VA loans are an excellent option for veterans looking to become homeowners. VA loans backed by the Department of Veterans Affairs should save veterans thousands of dollars.
But a study conducted by Own Up, a mortgage technology firm, found that veterans who don’t shop around could spend thousands of dollars more than necessary on a VA loan.
Don’t Pay Higher Rates for Your VA Loan
In the data, Own Up found a difference of 1.25% between the highest and lowest APR rate lenders charged veterans.
Think that doesn’t sound like much?
Let’s put it into perspective.
A $250,000 loan at 3% for 30 years has a monthly payment of $1,054.
But for the same loan at 4.25% for 30 years, you’ll pay $1,230 per month.
That’s a monthly difference of $176…
And over a 30-year term?
That adds up to a difference of $63,360. And that’s a big deal.
While you would think that all lenders have a veteran’s best interest in mind, the study shows otherwise.
The Wendy Thompson Team has been fighting for every veteran to receive the lowest rate possible for over 20 years.
VA Loans Aren’t Underwritten or Funded by the VA
Here’s the big problem:
VA loans aren’t funded or underwritten by the VA.
Yes, the VA sets guidelines that VA lenders must follow, but that’s it. The VA doesn't set interest rates or some other terms you might find with VA loan lenders.
VA loans are issued through private lenders – lenders who set their own rates and terms.
If you take the first loan offered, you could pay:
- Higher interest rates
- Higher closing costs
- Or both!
All veterans know is they want a mortgage, and a lender is offering one. What they often don't know is there could be better deals available.
No Down Payment Doesn’t Equal Savings
One big benefit of VA loans is the $0 down payment required. But you can get that no matter which lender you go through.
Instead of hyper-focusing on the no down payment, consider the many other factors of VA loans:
- Interest rate or APR
- Origination fee
- Lender closing costs
- Loan term
- Type of interest rate
VA Lenders Have Different Underwriting Requirements
The VA program is known for their relaxed credit requirements. While VA lenders must follow the VA requirements at a minimum, they can add their own requirements, too.
What does that mean?
Each lender requirements you must meet before being given a VA loan.
It could look many ways, but here are a few scenarios:
The VA doesn’t have a minimum credit score requirement, but most lenders require at least a 640.
The VA prefers a maximum debt-to-income (DTI) ratio of 41%, but lenders can require a lower DTI.
Non-Negotiable VA Requirements
Some requirements are standard across all VA lenders, such as:
Borrowers must have a stable income and employment for the last two years.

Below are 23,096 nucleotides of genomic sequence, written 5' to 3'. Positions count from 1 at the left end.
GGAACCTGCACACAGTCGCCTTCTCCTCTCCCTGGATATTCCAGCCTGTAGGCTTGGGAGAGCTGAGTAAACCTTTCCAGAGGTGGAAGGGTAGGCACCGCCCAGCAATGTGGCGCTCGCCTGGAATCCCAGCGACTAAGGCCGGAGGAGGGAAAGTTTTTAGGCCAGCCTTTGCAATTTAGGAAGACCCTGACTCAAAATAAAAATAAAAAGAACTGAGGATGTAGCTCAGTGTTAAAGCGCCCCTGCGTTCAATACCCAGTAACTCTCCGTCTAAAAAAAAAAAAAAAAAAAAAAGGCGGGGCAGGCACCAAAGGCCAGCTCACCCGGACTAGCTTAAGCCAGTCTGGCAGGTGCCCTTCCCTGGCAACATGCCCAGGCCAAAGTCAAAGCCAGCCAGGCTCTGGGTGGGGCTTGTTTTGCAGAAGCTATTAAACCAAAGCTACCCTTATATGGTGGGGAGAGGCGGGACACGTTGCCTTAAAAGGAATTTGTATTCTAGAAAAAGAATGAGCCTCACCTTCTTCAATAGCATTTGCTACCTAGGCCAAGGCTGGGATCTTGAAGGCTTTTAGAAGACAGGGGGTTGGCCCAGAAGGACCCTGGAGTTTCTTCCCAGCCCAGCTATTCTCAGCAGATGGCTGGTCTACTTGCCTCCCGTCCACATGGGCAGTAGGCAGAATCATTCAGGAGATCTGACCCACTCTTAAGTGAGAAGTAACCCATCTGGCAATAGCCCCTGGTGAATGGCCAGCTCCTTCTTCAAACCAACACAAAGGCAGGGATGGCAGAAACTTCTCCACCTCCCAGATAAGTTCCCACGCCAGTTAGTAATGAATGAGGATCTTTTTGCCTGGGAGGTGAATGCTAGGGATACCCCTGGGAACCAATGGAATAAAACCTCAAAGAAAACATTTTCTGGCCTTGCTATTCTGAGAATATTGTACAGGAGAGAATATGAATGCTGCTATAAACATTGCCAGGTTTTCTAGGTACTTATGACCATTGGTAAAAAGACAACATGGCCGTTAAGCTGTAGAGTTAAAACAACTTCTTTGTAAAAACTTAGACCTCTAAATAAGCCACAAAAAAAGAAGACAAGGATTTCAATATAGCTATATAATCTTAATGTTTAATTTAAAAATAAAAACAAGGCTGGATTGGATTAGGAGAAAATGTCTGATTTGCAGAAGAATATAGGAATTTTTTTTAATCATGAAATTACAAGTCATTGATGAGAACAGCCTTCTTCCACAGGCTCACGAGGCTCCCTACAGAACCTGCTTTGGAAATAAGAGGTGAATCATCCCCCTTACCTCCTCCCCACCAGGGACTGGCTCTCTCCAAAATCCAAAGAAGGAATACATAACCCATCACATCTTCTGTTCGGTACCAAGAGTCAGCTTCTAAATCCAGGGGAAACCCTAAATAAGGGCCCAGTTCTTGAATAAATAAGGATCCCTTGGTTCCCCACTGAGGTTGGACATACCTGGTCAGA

There must be one to two years between a bankruptcy discharge and a VA loan application.
The home must be for owner occupancy.
You must also obtain a Certificate of Eligibility (COE).
Your COE proves to the lender that you’re eligible for a VA loan.
How can you get a COE?
Generally, you’ll have no trouble if you served:
2 years in regular service
6 years in the Reserves or National Guard
90 days of active duty during wartime
181 days of active duty during peacetime
Check your eBenefits portal for a COE or contact a lender – like us at the Wendy Thompson Lending Team. We can help you get your COE.
Know What Affects VA Loan Rates and Fees
Some lenders will have veterans believe the rate they offer is the lowest rate they’ll qualify for no matter where they go.
But there’s no way to know what interest rate another lender might give unless you apply.
Although it varies by lender, here’s what typically affects interest rates:
Credit scores – The higher your credit score, the better the rate a lender may offer. A higher credit score usually means there’s a lower default risk.
Debt-to-income ratios – Lower DTI can lead to lower rates because it means there’s less money going out each month to debts, and it's more likely that they'll pay their bills on time.
Down payment – VA loans don’t require a down payment, but putting money down could secure a lower interest rate.
VA Loans Have No Limits for Many Borrowers
VA loan limits set a maximum amount you can borrow with a VA home loan. But the Blue Water Navy Vietnam Veterans Act of 2019 eliminated VA loan limits starting January 1, 2020.
There’s just one catch:
You must be a veteran or service member with full entitlement to qualify.
If you already have an active VA loan or have defaulted on a VA loan in the past, limits could still apply.
sample VA loan Rates by Credit score: 600 to 620
760 - 850
700 - 759
680 - 699
660 - 679
640 - 659
600 - 639
*Updated 10/15/19 - Rates are based on a $250,000 loan with a 20% down payment. Rates change often and differ based on your state, down payment, and loan amount.
Keep in mind that rates constantly change so it is best to contact us directly for the correct rate.
Looking for the Best VA Lender?
The VA home loan program is an excellent option for veterans, service members and their families.
But as you can see, it’s not as easy as going with the first lender you come across.
If you’re ready to find the best VA lender, you’ve come to the right place.
Your first step is to pre-qualify for a VA loan.
The Wendy Thompson Lending Team is here to help you find the most attractive VA loan for your situation.
We’re licensed in all 50 states – so, no matter where you’re looking for your dream home, we’ll help you find the VA loan terms that work best for you.